The marketing of hemp biomass harvested in the fall of 2019 is turning out to be … a challenge. While we think many thoughtful people could see the handwriting on the wall that it was going to be a processor-favorable year, the overall hemp market dynamics were still a surprise. Here’s our take:
Commodity supply and demand. Fundamentally, hemp, CBD and the other cannabinoids, are all commodities. Our microeconomics classes did a good job of preparing us for what that means: in the absence of some sort of market inefficiency, relative levels of supply and demand should determine price. More supply, lower prices. Less demand, lower prices.
And that is exactly how 2019 shaped up. U.S. farmers were able to jump into the hemp market, and did, processors tried to follow suit, and largely were delayed. As a result, increasing supply dwarfed increasing demand, and prices dropped. HNP expects that the long-term trend will be for lower prices across the entire hemp / CBD value chain, from consumer products all the way back to seed, as the free market’s invisible hand does its thing. Our business is built to support hemp farmers throughout that evolution, but there will be inevitable bumps along the way. This year is shaping up to be a big bump for producers.
Lack of drying and storage. Producers as a group didn’t plan well for drying and storage. As a result, there has been even more pressure on prices during the post-harvest period, as producers are needing to unload biomass that is seen as dropping in quality, and will need to generate working capital to support 2020 farming operations. Again, this should correct in the coming year (and is certainly an issue that HNP has addressed for its customers).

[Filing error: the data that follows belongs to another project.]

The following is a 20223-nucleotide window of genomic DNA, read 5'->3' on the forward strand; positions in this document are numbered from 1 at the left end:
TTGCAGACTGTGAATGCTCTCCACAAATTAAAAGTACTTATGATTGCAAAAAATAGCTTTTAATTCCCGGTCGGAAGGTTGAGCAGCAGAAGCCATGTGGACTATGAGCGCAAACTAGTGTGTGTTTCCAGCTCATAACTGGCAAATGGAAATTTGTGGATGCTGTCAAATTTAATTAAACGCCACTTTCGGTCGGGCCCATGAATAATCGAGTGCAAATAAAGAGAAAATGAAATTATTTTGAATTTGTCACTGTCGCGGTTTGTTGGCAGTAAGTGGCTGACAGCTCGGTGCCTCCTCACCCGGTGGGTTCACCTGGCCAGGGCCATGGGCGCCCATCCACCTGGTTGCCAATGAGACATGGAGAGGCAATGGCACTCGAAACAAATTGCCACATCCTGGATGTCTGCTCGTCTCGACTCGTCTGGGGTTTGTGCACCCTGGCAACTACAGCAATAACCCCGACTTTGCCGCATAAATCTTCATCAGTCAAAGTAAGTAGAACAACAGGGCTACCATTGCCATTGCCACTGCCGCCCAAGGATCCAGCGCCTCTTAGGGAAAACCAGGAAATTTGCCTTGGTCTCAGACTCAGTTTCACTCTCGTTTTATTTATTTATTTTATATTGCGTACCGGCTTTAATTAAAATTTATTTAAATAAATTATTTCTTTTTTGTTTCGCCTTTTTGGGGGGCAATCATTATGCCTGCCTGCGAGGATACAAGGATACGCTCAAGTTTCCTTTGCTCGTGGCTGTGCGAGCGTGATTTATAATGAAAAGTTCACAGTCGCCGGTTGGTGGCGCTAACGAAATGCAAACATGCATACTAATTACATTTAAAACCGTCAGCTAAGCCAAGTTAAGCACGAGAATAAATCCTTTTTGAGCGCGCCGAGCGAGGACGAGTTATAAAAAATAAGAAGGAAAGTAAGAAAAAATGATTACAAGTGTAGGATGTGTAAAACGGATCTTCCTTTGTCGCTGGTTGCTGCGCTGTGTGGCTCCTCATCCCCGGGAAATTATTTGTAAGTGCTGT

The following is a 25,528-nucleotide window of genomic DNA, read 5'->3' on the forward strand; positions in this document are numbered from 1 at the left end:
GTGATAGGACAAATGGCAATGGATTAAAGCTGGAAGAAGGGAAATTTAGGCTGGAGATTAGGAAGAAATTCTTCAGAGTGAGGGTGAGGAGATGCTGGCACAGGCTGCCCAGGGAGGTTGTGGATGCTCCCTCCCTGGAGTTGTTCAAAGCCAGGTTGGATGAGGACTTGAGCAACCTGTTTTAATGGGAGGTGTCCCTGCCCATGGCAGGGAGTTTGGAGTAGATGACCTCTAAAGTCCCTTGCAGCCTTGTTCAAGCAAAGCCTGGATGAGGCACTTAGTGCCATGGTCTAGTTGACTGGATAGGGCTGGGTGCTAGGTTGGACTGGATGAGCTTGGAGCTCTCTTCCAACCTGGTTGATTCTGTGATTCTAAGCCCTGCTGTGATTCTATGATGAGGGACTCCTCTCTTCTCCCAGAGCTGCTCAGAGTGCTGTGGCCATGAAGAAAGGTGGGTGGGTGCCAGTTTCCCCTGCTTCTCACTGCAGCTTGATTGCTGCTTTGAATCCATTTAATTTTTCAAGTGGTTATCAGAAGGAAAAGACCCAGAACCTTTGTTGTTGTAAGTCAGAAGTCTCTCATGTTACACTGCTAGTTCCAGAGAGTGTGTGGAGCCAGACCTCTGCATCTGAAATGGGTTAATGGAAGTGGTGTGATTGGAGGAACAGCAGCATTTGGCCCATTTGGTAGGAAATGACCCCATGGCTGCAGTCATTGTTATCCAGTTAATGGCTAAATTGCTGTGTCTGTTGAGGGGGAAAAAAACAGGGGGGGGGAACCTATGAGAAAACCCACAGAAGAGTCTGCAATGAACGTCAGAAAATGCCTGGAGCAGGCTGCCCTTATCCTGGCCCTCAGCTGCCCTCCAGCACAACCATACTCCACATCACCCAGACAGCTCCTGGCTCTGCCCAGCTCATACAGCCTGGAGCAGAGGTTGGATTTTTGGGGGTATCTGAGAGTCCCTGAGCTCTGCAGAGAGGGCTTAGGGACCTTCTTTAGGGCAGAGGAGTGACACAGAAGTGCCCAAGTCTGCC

Processor delay. If we had a nickel for every processor who was delayed in the commissioning of their capacity … we’d have a lot of nickels. We diligenced a large number of processors in the second half of 2019, and we heard first-hand about all sorts of challenges, ranging from fire code compliance, to shoddy processing equipment sourced overseas, to unexpected bottlenecks in construction, and more. If these companies have the balance sheets to survive this unplanned period of lack of revenue, then they should ultimately be fine, demand should pick up, and prices should rebound in the hemp market.
Processors lacked working capital. It turns out that even many of the timely processors lacked an essential ingredient in their businesses – adequate working capital. If you buy biomass in October (or earlier), convert it to CBD ingredients and then sell those ingredients in December (or later), then you need cash on hand when you make the purchases sufficient to support your business until you convert your inventory to sales. Apparently many processors didn’t allow for that.
Processors flipped their business models. It would be one thing if these issues facing supply and demand merely affected price. The American farmer is accustomed to that. But the market for biomass was challenged to an even greater degree, and the result was that many processors chose to flip their business models entirely. Rather than treating hemp farmers as vendors (“I’ll buy your biomass”) they treated them as customers (“I’ll sell you my processing capabilities as a service”). This had the effect of pushing all the processor’s working capital issues back on the farmer, as well as ultimate responsibility for marketing the resulting end-product. We’re not aware of a single producer who was planning for that change, and for the corresponding need for substantial additional capital and business capabilities to support their 2019 hemp program. Kudos to any and all who were.
We work with and for farmers, so it’s to be expected that there’s an element of “blame the processor” in this blog post. But that isn’t really the case. The issue is simply that the value chain – and the roles and responsibilities of each link in that chain – is currently so immature and poorly defined, that the result is tremendous inefficiencies. Gradually the kinks will be worked out
But how many hemp farmers who thought they had an arrangement in place with a processor for their 2019 biomass, only to find that the rules of the game were changed come harvest, will go back to that same processor in 2020?